— Fitzgerald, on following up his stellar seven-reception, 160-yard performance against the Eagles: “A repeat performance all around wouldn’t be a bad thing on the road against the Cowboys,” Fitz said. “I know that much.”
I have a feeling the Cardinals know it too. It feels like Fitzgerald could have another nice outing.
— Fitz needs only 95 yards to surpass Cowboys Hall of Famer Michael Irvin in career receiving yards. It’d be kind of sweet to do it in Dallas.
— The Cowboys’ defense isn’t great. It has been good enough. It definitely took a hit with the season-ending biceps injury to linebacker Justin Durant, though. Durant was the Cowboys’ leading tackler.
— The last three times the Cardinals have played the Cowboys, the Cardinals have won on the final play of the game. In 2008, it was Sean Morey’s blocked punt recovered by Monty Beisel in the end zone in OT. In 2010, it was Jay Feely’s 48-yard field goal as the clock ran out. In 2011, it was a 52-yard screen pass to the Hyphen – LaRod Stephens-Howling – from quarterback Kevin Kolb for a touchdown.
— For those asking – for a road game, even! – the Cardinals are wearing red Sunday. The Cowboys almost always wear white at home.
— I’d expect Marion Grice to get at least a carry or two Sunday now that Stepfan Taylor is sidelined. Bruce Arians said Grice was ready, although he said Friday he was happy with Grice “until he dropped that handoff today.”
— Safety Deone Bucannon was not fined for the helmet-to-helmet hit on Eagles receiver Jeremy Maclin, the one that caused the Patrick Peterson concussion. Cornerback Jerraud Powers was fined, $16,537 for his horse collar tackle in the same game. Eagles defensive lineman Trent Cole was dinged $22,050 for hitting Cardinals quarterback Carson Palmer in the helmet.
— Arians said Peterson will cover Dez Bryant some of the time Sunday, but Peterson will not exclusively be on the Pro Bowl wide receiver.
— Punter Drew Butler has played at “JerryWorld” before, having punted for the Steelers in a 2012 overtime loss to the Cowboys. Did he hit the videoboard with any punts?
“Of course you try in pregame,” Butler said. “It’s a little ego boost there. I hit it a few times.”
Butler said hitting it in-game isn’t an issue because it’s inside the hashmarks and kicks are almost always angled outside the hashmarks. A bigger issue, he said, is because it gets dark higher up, sometimes the gunners have a hard time picking up the ball as it drops from the sky.
— Arians had his own description on playing in the Cowboys’ Dallas palace.
“It’s different,” Arians said. “It’s all those fans when you come in, like you’re walking out of a nightclub. It’s got an unbelievable gladiator feeling to it because you’re walking through the fans and they’re throwing (expletive) at you.”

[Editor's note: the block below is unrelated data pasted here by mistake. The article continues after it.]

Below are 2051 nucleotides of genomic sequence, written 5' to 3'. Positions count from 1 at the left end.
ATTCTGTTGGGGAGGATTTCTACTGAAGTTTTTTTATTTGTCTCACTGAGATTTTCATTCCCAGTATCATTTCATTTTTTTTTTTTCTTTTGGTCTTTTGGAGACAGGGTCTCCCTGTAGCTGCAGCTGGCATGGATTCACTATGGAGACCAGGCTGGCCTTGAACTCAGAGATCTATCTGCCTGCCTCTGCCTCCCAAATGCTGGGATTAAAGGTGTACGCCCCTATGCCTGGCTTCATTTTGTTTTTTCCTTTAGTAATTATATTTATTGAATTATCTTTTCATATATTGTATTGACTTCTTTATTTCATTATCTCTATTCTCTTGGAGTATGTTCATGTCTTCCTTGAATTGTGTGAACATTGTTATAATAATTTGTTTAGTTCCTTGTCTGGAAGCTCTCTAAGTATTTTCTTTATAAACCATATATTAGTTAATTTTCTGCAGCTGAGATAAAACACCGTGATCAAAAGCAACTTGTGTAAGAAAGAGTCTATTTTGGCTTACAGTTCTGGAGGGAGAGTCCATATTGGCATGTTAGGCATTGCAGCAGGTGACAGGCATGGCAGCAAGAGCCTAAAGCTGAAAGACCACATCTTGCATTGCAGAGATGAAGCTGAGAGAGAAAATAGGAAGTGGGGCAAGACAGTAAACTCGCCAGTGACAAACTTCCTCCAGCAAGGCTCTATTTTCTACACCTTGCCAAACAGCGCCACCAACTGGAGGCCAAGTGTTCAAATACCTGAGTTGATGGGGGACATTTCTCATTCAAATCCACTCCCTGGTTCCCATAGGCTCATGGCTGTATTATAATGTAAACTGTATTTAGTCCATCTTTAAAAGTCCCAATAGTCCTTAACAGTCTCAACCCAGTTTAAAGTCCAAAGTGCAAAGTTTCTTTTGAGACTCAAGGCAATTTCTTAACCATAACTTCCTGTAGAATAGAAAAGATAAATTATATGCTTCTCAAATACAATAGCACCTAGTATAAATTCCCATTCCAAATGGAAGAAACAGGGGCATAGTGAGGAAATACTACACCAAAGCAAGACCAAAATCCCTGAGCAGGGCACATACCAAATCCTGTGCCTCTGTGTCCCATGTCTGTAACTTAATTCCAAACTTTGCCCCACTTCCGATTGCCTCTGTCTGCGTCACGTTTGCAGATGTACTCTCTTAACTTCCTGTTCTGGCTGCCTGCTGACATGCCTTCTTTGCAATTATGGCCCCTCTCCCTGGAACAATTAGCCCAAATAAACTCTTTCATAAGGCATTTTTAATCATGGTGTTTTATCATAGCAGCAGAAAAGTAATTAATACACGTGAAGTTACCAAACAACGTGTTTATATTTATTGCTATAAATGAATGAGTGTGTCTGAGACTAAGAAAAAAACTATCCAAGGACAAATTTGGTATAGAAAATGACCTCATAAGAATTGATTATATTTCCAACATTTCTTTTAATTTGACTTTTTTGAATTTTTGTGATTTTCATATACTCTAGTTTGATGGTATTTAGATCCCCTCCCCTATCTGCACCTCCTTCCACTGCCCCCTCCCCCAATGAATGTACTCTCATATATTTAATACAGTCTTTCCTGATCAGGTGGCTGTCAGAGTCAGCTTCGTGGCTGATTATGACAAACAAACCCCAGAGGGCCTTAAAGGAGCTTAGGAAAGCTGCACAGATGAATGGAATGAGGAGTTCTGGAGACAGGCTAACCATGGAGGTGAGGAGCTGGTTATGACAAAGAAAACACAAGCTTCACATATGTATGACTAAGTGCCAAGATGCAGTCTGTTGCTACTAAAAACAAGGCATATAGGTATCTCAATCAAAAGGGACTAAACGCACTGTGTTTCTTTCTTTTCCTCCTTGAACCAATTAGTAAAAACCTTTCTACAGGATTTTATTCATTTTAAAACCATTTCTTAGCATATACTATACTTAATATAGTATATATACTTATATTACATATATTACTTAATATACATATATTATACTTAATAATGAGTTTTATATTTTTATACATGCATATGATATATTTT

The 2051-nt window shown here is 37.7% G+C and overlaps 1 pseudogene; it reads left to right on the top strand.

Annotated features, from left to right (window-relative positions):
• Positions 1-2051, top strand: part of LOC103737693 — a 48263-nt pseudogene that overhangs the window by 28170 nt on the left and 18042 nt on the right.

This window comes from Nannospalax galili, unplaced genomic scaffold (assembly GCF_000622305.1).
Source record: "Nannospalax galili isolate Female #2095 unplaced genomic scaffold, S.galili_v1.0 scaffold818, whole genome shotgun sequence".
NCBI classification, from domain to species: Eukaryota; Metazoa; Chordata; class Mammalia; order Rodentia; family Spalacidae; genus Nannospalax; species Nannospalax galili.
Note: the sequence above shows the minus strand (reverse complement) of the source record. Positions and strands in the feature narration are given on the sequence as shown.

On to Dallas.
Tags: Bruce Arians, Carson Palmer, Cowboys, Deone Bucannon, Drew Butler, Jerraud Powers, Larry Fitzgerald, Marion Grice, Patrick Peterson
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Maybe the Cardinals are first and foremost survivors. Maybe they need to find more of a pass rush and be more consistent offensively. (Maybe those aren’t maybes.) Regardless, after tonight’s Washington overtime upset win in Dallas, the 6-1 Cardinals are alone at the top of the NFC standings.
It doesn’t change the impact of the coming road trip to Dallas. If the Cardinals lose, they are still in good shape as they hit the season’s midway point. But they won’t be the top team in the NFC. With nine games left on the schedule, a lot can still happen, with five games inside the division, with the Cowboys, with the 6-2 Lions coming to Arizona. Always nice to be in control of your own destiny, though.
The Cowboys game got a little more interesting, though. DeMarco Murray was great again. But Tony Romo had to leave the game with a bruised back, and while he came back in, you wonder if Romo — who had back surgery in the offseason — will have any lingering effects. Plus, the Redskins blitzed the heck out of Romo, leading Romo to comment about how much the zero blitz came. Clearly, he hasn’t watched any Cardinals’ film yet.
Tony Romo seems to be convinced injury not serious. See how he feels when painkilling injection wears off; short week for blitz-heavy Cards
— Ed Werder (@Edwerderespn) October 28, 2014
Tags: Cowboys, NFC, Tony Romo
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Before Calais Campbell got hurt a couple of plays into the second half of last weekend’s game in Denver, the Broncos had exactly four rushing yards. On seven attempts. With Campbell out of the game, the Broncos got 88 yards rushing on 21 tries.
There were, of course, other factors. The defense eventually got tired in the fourth quarter because the Cardinals could not generate any offense and stay on the field. But make no mistake, Campbell is an important part of the run defense. So too is Matt Shaughnessy, who was playing hurt in Denver and now is out a couple months with a knee injury. How the Cardinals deal with the loss of Campbell and Shaughnessy and hold up against the run, in my opinion, is the linchpin of keeping this season together as the Cardinals deal with all their injury-related setbacks.